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Cambodia Seeks Official UN Maps for Vietnam Border

  • Neou Vannarin

FILE - Marchers with opposition Sam Rainsy Party hold a Cambodia map supporting territorial claims against Vietnam on a street in Phnom Penh.

FILE - Marchers with opposition Sam Rainsy Party hold a Cambodia map supporting territorial claims against Vietnam on a street in Phnom Penh.

Cambodia’s prime minister has written to the United Nations’ chief to request maps that would help border demarcation between Cambodia and Vietnam.

The news came as the two countries began three days of border talks on Tuesday.

Officials say Prime Minister Hun Sen wrote to Secretary-General Ban Ki-moon late Monday, requesting the U.N. maps, delivered by Cambodia in 1964, to quell potential "extreme nationalism and ill intent" from "confused" public opinion.

U.N. spokeswoman Eri Kaneko confirmed Ban had received the letter, saying, "We are studying it for now."

The request follows a clash between pro-opposition activists and Vietnamese security personnel last month near the border in Svay Rieng province. At least 10 people were injured in the clash when Cambodian opposition officials led a delegation to investigate reported encroachment by Vietnam.

Rescue Party lawmaker Um Sam An, who was among those injured in the border scuffle, applauded Hun Sen’s request. But he said it should have been made a long time ago. The request "means the current map being used is not correct," he said.

He urged the government to put together a bipartisan committee, along with U.N. mapping experts, to resolve the border demarcation issue.

Government spokesman Phay Siphan said Hun Sen’s request was made to end public confusion, but he said a bipartisan committee was unlikely. "Border demarcation is a government duty, which is not involved with political parties," he said. "We have to make this clear."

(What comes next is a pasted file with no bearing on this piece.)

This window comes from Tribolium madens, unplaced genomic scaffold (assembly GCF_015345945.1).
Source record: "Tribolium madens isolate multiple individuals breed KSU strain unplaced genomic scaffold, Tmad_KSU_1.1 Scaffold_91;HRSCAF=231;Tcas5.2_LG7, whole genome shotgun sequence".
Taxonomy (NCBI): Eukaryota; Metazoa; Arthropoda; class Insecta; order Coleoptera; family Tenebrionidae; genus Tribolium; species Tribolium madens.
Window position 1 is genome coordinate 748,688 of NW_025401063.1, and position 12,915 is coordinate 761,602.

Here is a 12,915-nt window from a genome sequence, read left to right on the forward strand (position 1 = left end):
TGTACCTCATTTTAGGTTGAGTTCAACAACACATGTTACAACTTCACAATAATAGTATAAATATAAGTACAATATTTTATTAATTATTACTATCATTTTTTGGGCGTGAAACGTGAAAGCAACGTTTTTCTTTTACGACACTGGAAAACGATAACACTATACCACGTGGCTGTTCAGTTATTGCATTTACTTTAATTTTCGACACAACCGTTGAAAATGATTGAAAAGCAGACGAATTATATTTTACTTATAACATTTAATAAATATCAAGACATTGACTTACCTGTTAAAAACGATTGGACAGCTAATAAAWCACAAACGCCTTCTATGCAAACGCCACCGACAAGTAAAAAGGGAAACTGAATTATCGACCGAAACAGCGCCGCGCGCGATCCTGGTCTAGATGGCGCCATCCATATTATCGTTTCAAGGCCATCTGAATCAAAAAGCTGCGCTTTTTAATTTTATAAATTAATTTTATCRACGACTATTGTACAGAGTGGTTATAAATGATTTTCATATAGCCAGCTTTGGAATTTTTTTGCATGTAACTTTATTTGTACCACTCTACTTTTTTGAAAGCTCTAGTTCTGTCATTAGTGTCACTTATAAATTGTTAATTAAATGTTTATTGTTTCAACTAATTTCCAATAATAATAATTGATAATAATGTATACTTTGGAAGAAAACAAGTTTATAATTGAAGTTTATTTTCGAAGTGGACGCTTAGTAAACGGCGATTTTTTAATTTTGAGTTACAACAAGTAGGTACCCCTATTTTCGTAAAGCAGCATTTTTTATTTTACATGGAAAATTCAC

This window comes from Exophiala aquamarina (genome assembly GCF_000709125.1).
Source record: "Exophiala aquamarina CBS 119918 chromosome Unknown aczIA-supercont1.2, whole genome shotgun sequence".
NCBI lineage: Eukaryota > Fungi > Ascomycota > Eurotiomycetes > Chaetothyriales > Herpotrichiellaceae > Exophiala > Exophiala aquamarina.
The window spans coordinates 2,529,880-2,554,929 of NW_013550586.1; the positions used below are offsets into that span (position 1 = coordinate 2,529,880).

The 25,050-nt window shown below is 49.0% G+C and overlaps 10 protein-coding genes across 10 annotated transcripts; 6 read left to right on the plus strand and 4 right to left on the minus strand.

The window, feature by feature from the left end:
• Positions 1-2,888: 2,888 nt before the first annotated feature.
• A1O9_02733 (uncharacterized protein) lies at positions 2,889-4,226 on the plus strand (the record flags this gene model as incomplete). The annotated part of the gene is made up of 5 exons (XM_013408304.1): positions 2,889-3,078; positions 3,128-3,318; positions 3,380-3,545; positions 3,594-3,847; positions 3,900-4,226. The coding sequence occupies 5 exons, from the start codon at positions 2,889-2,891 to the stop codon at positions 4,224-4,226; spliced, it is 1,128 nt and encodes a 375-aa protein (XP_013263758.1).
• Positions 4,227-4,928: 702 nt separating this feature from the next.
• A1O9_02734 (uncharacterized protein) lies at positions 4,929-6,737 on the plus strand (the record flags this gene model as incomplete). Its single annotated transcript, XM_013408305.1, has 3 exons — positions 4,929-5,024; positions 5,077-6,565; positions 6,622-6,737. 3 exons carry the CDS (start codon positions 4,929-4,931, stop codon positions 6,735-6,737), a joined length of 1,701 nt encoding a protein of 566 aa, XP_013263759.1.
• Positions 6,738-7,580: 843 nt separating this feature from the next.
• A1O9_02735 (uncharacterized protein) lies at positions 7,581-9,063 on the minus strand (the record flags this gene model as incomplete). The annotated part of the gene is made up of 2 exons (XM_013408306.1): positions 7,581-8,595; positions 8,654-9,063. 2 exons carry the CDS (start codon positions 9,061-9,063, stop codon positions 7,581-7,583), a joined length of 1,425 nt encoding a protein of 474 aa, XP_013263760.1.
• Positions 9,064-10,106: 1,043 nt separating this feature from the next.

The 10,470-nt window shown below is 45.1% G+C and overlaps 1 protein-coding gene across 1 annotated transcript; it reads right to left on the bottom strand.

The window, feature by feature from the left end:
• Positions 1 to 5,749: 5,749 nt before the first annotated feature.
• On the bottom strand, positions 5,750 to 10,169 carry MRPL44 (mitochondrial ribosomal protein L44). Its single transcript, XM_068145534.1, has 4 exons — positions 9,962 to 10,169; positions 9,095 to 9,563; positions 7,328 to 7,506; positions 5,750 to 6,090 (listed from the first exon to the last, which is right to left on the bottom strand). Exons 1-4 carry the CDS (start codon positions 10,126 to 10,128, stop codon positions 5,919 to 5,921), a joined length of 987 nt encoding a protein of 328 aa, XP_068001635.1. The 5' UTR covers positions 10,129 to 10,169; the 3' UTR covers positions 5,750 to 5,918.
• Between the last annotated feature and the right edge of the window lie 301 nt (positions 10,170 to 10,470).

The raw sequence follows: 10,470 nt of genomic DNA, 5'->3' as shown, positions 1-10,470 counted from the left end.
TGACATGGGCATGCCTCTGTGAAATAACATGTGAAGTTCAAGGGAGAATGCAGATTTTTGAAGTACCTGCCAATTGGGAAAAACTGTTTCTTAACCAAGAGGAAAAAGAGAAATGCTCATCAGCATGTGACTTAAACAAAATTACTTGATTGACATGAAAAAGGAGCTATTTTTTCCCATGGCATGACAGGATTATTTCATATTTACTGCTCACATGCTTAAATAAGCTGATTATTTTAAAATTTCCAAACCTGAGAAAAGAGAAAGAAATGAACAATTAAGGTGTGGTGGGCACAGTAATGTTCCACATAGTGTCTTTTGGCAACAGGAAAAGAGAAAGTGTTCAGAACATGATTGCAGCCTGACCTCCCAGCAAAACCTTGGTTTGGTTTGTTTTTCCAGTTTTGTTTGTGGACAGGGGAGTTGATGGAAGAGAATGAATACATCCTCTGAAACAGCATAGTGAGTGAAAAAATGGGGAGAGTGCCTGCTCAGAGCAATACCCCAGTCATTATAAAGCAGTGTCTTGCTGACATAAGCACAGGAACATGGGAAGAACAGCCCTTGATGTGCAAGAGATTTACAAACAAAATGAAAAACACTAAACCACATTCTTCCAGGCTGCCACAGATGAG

Maps reflect controversy

The maps that Cambodia currently uses in border talks with Vietnam are highly controversial, as are any dealing in general with the border. The border remains unsettled in many places, despite years of demarcation talks.

The two sides opened border talks Tuesday in Phnom Penh, but no progress has been reported. "There are lots of remaining issues to be discussed," said Var Kimhong, who is chairing the Cambodian side.

Encroachment issues tend to provoke strong nationalistic fervor among many Cambodians, making it a hot button issue for the opposition Cambodia National Rescue Party, which has called for Phnom Penh to seek help from the International Court of Justice.

Last week, Var Kimhong dismissed the call and spent more than two hours before lawmakers demonstrating the maps currently in use to demarcate the border with Vietnam. Rescue Party lawmakers said those maps were not the same as those used by the United Nations.

This report was produced in collaboration with the VOA Khmer service.

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